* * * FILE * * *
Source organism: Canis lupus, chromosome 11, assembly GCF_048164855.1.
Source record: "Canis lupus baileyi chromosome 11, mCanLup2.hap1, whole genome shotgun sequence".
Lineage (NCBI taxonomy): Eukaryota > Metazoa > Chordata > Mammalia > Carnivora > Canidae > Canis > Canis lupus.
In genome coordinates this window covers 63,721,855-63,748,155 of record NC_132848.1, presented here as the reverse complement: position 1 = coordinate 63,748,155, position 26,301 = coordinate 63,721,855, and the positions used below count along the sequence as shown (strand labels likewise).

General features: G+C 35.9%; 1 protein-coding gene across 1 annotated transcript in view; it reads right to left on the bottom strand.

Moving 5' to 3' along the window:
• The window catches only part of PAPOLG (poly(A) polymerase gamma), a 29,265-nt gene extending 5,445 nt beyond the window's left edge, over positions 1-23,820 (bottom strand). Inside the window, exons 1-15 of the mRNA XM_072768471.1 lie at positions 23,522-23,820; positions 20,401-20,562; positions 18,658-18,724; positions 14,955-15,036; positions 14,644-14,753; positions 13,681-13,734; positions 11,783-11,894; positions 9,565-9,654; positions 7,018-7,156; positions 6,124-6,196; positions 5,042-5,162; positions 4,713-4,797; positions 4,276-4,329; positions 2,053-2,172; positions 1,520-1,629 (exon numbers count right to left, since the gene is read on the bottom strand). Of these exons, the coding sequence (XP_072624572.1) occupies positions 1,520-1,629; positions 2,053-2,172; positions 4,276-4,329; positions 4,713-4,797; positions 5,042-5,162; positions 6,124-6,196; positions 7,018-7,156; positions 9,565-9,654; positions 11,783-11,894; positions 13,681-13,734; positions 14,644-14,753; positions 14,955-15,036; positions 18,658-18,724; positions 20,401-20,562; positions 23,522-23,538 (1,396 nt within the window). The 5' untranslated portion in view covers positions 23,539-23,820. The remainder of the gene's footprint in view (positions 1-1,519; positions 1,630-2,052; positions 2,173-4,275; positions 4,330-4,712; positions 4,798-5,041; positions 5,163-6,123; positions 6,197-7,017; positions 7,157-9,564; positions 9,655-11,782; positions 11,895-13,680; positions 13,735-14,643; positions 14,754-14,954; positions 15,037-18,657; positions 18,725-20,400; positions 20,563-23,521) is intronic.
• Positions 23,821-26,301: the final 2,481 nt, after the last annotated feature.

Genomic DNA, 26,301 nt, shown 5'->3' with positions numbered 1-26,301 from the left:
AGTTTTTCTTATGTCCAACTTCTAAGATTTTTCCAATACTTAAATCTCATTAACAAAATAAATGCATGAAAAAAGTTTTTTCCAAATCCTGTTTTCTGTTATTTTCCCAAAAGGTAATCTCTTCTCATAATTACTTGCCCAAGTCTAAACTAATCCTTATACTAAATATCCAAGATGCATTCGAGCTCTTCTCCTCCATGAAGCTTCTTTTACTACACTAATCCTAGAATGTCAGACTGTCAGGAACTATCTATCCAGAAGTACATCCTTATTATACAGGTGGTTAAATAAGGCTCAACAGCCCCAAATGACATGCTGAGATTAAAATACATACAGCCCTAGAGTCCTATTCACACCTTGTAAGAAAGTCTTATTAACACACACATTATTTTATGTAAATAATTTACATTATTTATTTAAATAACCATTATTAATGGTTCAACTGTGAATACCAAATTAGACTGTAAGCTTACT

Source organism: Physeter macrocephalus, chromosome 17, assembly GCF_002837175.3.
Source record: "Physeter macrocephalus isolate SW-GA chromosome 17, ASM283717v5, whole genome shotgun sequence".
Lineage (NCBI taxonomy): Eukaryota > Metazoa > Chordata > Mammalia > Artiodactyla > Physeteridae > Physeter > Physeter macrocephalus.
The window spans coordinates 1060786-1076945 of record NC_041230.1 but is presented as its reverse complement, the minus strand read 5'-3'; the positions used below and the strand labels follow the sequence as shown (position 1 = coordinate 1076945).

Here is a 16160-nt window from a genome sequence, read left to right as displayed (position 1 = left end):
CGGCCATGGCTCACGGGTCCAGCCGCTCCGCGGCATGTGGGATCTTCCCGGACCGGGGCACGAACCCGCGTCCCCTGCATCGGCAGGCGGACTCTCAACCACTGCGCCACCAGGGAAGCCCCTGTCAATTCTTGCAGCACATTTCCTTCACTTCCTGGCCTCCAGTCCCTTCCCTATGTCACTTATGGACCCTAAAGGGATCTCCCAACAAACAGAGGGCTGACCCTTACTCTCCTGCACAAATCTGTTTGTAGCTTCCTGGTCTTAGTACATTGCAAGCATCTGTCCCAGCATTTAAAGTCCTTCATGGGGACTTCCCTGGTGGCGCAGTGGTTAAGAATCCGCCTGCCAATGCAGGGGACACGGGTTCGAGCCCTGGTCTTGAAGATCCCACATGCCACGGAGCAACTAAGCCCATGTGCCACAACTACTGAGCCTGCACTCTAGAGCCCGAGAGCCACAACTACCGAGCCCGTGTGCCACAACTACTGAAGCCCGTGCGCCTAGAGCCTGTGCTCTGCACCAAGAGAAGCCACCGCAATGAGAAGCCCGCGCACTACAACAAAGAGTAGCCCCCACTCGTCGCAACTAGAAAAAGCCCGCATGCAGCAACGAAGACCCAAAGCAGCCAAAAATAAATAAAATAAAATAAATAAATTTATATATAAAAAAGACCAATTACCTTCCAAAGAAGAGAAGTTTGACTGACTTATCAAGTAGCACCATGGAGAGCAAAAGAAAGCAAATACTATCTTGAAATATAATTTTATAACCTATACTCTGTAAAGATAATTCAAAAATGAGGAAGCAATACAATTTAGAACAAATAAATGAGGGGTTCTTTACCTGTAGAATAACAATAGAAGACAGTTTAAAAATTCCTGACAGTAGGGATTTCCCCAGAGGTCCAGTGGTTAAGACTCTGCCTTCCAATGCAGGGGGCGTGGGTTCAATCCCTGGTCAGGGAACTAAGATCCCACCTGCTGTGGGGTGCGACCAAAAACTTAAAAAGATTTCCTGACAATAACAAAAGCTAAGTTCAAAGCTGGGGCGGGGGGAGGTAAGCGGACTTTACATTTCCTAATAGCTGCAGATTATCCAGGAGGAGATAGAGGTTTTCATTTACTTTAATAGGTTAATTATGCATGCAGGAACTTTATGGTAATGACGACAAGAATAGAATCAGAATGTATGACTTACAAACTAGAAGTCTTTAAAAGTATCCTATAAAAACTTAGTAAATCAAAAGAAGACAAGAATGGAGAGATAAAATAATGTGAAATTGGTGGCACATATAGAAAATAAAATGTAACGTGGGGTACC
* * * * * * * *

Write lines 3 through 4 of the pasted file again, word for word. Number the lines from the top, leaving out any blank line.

Lineage (NCBI taxonomy): Eukaryota > Metazoa > Chordata > Mammalia > Carnivora > Canidae > Canis > Canis lupus.
In genome coordinates this window covers 63,721,855-63,748,155 of record NC_132848.1, presented here as the reverse complement: position 1 = coordinate 63,748,155, position 26,301 = coordinate 63,721,855, and the positions used below count along the sequence as shown (strand labels likewise).